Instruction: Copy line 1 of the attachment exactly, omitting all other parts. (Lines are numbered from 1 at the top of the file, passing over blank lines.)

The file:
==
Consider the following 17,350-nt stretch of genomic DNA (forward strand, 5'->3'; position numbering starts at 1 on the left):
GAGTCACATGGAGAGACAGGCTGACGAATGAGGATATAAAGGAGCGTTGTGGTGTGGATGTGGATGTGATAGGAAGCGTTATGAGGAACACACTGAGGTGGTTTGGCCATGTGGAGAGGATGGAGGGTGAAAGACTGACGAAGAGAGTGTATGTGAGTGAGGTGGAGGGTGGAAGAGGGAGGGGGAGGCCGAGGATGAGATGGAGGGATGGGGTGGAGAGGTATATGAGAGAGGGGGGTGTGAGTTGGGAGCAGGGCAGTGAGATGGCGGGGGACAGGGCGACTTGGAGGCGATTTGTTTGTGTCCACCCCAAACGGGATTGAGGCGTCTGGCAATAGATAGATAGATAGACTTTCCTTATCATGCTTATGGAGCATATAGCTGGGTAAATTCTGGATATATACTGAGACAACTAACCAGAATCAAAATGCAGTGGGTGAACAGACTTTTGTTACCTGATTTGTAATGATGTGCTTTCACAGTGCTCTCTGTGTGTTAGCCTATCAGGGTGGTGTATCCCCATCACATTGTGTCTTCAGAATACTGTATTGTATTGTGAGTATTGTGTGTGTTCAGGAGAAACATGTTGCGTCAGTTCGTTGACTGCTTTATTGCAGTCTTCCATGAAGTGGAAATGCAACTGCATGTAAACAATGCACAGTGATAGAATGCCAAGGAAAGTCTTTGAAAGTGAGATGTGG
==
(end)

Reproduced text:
Consider the following 17,350-nt stretch of genomic DNA (forward strand, 5'->3'; position numbering starts at 1 on the left):